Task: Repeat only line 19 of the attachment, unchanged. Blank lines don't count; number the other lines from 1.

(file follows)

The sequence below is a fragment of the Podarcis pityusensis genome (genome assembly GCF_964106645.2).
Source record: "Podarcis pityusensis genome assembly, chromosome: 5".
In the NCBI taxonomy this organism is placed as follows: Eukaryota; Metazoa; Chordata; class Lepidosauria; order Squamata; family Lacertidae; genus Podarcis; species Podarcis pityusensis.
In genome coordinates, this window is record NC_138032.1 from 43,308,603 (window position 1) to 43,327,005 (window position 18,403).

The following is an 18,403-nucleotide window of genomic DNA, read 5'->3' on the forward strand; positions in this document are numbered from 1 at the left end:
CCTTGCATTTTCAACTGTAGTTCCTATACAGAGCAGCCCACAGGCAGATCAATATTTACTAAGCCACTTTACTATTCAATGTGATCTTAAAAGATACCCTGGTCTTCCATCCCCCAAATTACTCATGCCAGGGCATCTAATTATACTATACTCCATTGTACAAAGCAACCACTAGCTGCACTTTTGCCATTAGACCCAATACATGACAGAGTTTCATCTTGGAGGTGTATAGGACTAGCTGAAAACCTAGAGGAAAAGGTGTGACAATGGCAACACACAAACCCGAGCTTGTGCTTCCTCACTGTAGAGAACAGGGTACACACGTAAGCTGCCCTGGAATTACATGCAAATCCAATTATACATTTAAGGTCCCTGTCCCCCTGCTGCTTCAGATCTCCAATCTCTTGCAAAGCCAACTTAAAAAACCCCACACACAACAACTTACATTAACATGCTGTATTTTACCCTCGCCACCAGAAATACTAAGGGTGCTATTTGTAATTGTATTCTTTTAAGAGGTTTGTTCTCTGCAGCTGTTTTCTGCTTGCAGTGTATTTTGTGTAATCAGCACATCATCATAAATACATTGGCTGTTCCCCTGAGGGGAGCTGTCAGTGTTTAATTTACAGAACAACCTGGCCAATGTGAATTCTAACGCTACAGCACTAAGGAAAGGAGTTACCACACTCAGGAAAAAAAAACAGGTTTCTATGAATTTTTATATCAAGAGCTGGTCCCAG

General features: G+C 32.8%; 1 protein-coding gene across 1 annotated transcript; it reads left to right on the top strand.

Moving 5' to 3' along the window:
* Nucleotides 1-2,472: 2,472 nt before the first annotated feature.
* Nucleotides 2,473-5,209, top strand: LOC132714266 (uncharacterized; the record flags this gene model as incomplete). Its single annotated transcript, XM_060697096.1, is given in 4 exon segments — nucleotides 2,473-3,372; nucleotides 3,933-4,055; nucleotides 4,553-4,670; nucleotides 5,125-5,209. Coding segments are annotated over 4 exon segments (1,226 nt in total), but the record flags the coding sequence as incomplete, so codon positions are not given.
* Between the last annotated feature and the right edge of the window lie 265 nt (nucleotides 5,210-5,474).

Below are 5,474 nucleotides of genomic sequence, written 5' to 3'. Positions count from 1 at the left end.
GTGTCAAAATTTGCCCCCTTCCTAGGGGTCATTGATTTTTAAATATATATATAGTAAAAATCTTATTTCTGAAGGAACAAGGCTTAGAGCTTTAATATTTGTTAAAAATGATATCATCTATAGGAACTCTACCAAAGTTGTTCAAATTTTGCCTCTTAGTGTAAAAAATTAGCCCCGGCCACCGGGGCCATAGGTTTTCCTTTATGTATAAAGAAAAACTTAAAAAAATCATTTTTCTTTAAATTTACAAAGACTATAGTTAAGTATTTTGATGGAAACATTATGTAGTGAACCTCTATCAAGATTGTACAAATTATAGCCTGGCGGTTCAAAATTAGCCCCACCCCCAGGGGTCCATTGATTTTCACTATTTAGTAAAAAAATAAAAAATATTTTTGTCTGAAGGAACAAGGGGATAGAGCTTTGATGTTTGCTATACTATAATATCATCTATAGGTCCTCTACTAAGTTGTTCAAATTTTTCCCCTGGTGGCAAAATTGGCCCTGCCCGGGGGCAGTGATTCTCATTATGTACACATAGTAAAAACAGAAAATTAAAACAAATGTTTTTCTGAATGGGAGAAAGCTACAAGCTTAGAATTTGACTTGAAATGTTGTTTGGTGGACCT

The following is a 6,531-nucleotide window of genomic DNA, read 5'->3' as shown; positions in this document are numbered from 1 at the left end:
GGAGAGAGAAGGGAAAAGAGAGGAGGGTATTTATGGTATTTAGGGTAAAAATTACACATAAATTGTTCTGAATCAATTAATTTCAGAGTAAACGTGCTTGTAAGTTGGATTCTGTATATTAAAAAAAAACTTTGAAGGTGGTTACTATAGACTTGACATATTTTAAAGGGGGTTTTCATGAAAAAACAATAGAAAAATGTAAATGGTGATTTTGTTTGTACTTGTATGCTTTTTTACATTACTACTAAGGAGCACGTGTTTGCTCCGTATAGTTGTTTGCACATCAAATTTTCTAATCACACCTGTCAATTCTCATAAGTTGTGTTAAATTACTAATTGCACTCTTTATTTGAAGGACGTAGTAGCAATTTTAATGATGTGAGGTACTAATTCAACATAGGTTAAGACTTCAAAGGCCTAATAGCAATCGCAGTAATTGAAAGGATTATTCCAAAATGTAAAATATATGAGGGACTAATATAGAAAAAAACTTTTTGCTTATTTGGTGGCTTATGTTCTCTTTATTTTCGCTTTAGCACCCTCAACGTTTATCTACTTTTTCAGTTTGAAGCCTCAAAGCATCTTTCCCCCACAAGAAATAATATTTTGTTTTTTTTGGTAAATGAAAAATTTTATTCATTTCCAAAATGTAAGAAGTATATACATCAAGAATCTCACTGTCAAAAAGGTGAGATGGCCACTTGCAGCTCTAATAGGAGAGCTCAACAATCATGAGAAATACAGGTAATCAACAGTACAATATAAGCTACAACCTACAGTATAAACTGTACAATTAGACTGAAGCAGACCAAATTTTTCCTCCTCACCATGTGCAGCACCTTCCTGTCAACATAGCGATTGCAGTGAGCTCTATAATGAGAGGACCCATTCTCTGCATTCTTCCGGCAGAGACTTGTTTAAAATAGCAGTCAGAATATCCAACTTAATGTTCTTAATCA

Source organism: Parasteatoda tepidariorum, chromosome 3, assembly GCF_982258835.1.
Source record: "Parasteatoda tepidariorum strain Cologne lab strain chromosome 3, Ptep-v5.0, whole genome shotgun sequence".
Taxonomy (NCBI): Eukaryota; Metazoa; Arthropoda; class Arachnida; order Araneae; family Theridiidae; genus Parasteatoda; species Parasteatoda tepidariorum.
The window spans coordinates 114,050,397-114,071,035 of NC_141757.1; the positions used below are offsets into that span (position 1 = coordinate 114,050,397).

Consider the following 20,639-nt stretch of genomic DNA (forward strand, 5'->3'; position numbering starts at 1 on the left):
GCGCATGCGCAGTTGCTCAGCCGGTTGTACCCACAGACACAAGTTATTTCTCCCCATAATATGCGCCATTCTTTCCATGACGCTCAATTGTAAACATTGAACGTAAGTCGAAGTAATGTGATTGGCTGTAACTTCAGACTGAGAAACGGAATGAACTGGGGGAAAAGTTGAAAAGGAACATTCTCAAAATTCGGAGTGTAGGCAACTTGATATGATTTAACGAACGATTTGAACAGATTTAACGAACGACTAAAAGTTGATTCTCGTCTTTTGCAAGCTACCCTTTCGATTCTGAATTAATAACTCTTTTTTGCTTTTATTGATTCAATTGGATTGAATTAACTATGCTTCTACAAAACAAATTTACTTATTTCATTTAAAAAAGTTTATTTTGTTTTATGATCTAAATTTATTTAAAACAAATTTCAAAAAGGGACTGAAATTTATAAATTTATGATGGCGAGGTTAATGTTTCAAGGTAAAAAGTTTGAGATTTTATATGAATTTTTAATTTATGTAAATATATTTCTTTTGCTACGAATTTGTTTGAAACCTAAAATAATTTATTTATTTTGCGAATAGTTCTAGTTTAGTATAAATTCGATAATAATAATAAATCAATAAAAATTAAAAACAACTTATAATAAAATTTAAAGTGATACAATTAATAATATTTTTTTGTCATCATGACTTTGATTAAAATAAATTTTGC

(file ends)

The window spans coordinates 114,050,397-114,071,035 of NC_141757.1; the positions used below are offsets into that span (position 1 = coordinate 114,050,397).